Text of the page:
2018 Wasatch Mountain Film Festival Brings the MTB

Written by Scott Cullins

Film festivals give us the chance to see movies that haven’t been influenced by Hollywood money peddlers. The the 2018 Wasatch Mountain Film Festival offers some great bikepacking and mountain bike movies from the hearts of the filmmakers.

Everyone loves a good film. Especially if it’s short, has great cinematography and sound. Good films also have to tell a story we can relate to. And I can relate to good mountain bike movies.

One thing for sure, I am repulsed by the mass-produced Hollywood crap coming out of tinsel town lately. That’s why I like film festivals. This is my chance to see movies that haven’t been influenced by money peddlers. These movies come from the hearts of the filmmakers. And if it is the right film festival, chances are I’m going to see several movies that I really like. Enter the Wasatch Mountain Film Festival.

This is my chance to see movies that haven’t been influenced by money peddlers.”

The 2018 Wasatch Mountain Film Festival returns to northern Utah for its fourth year and takes place Monday, April 2 through Sunday April 8. The festival is presented by Wasatch Mountain Arts and features a number of films from around the globe—along with a new after party to cap the six-day event. The after-party will include DJ’s and two whiskey tastings provided by festival sponsor High West Distillery.

The festival features 72 films spread across all seven days in seven blocks, or screenings. The screenings all take place in Park City or downtown Salt Lake City. We’ve taken the liberty to curate a selection of films that—you guessed it—all have to do with mountain biking adventure cycling and bikepacking. Enjoy.

Blood Road

This film follows the journey of ultra endurance mountain bike athlete Rebecca Rusch and her Vietnamese riding partner, Huyen Nguyen, as they pedal 1,200 arduous miles along the infamous Ho Chi Minh Trail through the dense jungles of Vietnam, Laos, and Cambodia. Their Goal: to reach the newly discovered crash site and final resting place of Rebecca’s father, a U.S. Air Force pilot shot down over Laos some 40 years earlier. Along the way, both women push their bodies to the limit while learning more about each other’s culture, the historic ‘Blood Road’ they’re pedaling, how the Vietnam War shaped each of their lives in different ways, and, ultimately, discovering more about themselves.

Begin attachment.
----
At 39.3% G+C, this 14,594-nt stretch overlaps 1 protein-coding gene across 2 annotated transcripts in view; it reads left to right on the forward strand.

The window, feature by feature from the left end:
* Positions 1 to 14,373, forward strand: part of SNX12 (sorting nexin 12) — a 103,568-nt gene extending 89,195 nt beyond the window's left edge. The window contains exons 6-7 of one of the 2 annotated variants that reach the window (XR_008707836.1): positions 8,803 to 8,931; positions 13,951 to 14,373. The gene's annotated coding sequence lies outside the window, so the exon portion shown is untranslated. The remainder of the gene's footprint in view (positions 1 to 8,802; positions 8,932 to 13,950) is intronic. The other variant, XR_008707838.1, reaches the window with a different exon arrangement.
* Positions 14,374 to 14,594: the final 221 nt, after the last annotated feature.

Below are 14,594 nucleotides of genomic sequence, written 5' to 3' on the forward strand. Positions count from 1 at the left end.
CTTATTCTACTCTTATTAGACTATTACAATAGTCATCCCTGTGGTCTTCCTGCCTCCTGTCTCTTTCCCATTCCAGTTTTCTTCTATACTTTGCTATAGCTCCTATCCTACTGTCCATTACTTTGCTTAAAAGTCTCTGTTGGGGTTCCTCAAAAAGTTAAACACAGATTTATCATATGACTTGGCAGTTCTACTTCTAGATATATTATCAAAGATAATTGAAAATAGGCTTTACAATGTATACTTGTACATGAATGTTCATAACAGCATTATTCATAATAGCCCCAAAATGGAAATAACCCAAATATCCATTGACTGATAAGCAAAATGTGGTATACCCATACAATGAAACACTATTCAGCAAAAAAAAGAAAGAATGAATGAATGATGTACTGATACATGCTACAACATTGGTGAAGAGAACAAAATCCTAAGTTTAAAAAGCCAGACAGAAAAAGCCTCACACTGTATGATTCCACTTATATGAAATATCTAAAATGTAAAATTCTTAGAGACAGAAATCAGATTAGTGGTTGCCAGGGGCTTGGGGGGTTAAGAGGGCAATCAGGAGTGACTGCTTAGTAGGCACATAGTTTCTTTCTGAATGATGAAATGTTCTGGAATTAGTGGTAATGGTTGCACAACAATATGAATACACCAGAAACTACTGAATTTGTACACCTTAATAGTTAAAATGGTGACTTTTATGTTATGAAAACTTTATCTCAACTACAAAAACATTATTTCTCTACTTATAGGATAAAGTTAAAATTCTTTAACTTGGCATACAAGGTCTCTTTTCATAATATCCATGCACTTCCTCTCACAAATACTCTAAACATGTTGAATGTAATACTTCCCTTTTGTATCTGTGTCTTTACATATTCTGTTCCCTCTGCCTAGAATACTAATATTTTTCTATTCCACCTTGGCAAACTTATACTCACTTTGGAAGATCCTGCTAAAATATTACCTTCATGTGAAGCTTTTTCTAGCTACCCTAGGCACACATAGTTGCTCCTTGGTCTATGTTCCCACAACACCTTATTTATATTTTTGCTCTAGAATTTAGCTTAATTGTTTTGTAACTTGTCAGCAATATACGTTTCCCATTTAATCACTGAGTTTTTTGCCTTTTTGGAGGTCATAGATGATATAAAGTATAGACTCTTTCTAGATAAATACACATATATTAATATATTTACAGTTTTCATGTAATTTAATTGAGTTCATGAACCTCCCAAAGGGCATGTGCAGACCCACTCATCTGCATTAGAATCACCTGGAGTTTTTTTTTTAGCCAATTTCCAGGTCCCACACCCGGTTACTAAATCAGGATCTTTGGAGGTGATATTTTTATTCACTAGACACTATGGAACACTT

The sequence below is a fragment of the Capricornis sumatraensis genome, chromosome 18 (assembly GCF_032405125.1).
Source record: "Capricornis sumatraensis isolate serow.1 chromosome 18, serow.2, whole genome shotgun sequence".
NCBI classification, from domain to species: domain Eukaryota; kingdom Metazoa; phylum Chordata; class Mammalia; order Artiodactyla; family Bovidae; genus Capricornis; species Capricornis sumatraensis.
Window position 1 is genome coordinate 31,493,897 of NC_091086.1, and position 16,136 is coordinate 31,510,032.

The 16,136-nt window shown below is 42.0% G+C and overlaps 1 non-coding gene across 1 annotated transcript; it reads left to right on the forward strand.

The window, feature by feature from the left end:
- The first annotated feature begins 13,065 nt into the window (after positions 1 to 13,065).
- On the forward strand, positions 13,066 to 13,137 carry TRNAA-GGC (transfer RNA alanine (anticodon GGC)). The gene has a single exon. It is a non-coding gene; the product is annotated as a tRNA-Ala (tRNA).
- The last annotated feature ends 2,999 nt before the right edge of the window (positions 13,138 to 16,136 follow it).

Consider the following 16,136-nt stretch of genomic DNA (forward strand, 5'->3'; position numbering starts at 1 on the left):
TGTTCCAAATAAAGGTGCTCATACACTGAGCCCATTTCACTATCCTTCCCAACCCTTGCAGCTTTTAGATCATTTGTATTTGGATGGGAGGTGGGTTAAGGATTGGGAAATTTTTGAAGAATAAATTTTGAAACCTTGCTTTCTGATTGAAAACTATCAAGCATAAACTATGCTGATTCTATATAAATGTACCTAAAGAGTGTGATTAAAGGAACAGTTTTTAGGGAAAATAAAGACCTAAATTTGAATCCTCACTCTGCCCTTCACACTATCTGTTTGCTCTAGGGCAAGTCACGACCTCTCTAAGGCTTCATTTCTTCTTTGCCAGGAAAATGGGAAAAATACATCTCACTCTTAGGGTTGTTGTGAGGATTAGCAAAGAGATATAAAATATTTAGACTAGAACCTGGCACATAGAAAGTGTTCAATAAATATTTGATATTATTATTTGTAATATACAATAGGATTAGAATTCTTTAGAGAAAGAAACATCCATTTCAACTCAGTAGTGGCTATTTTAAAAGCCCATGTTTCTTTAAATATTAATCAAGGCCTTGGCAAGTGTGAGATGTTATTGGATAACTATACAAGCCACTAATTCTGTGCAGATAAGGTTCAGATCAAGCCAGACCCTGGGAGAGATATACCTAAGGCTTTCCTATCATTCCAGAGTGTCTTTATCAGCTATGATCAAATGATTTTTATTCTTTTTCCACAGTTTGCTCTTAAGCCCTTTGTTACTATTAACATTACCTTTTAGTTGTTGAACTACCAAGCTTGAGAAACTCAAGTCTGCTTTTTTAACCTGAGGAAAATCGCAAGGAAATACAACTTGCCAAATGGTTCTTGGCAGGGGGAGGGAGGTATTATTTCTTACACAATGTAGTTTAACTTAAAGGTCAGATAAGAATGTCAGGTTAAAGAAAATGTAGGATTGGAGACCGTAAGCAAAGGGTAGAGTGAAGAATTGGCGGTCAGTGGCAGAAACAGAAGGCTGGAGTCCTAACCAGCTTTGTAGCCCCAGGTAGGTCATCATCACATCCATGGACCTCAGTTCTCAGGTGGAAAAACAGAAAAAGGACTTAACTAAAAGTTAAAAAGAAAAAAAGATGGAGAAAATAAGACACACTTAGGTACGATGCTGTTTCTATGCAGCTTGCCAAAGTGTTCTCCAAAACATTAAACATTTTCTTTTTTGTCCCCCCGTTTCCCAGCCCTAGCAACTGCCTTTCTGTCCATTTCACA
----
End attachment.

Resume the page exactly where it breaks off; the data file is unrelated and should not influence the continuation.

DreamRide 2.0

This follow up sequel to last year’s award-winning short film, DreamRide, takes you to a dream world were the trails never end. Combining a Dr. Success-Inspired narrative, mind-blowing natural landscapes, and one dreamer on a mountain bike, this film will take you on an adventure like no other.

Engaging The Curve

As a couple, Ultimate frisbee world champion Shannon McDowell and professional climber Graham Zimmerman decided they needed a new sport that they could learn together, on an even playing field. What they found was the adventure of a lifetime and a deeper appreciation for their adventurous relationship, along with a lot of wipeouts! Follow along as they engage the learning curve and leave the training wheels at home.

Foodless Odyssey

Pro mountain biker Matt Hunter has long dreamed to completing “The Foodless Odyssey”– bike-packing through hundreds of kilometers of wilderness on the remote Island of Haida Gwaii, living entirely off the land. His group could carry all the survival tools needed to bike, fish, hunt, and camp—but absolutely no food.

The Frozen Road

Compelled by Jack London’s assertion, that ‘any man who is a man can travel alone’, Ben Page sought an adventure of perfect solitude. Cycling through the Canadian Arctic, Page came to realize the harsh truths of traveling in such a formidable environment were a long way from the romanticisms of Jack London’s descriptions. The Frozen Road is an honest reflection on his solo trip; of the wonder, terror and frustration of riding through the unforgiving emptiness of one of the world’s last great wildernesses area.

Mohon—Adventure on a Bike

In the spring of 2016, nineteen-year- old Jimmy Hyland boarded a plane to Mongolia. Having spent his life reading books, watching films, and hearing stories of adventure, he decided it was time to find his own. Drastically unprepared and armed with little more than a bike he had bought the week before for £50 and a few basic tools, Jimmy set off into the Steppe, but all did not go as planned.

Through the Open Door

The door to adventure is wide open, waiting for you. Through the Open Door is a call to try something outrageously new. It is a call to trust yourself and to open yourself to a wide world of possibility. It is a call to find your happiness. Filmed during a three-month solo bicycle trip through Thailand, Cambodia, and Vietnam, this personal journey has universal appeal.

To buy tickets to these mountain bike movies, or to the other films at the festival, visit wasatchfilmfestival.org. Come early fo the pre-party, sponsored by High West Distillery. If you can’t make it to Utah for the festival, fear not, These flicks will be avaialable soon. But you should come to Utah anyway. There’s great riding (and skiing) to you had in the Beehive State.

About the author

Scott Cullins

Scott moved to Utah from Teton Valley, Idaho in 2011. He is publisher of Wastach Rider, Salt Lake Bard and the Teton Valley WYDAHO Outdoor Guide and Map. When he's not working, you might find Scott on his bike, or plucking his guitar. Email Scott at scott@canyonmedia.us

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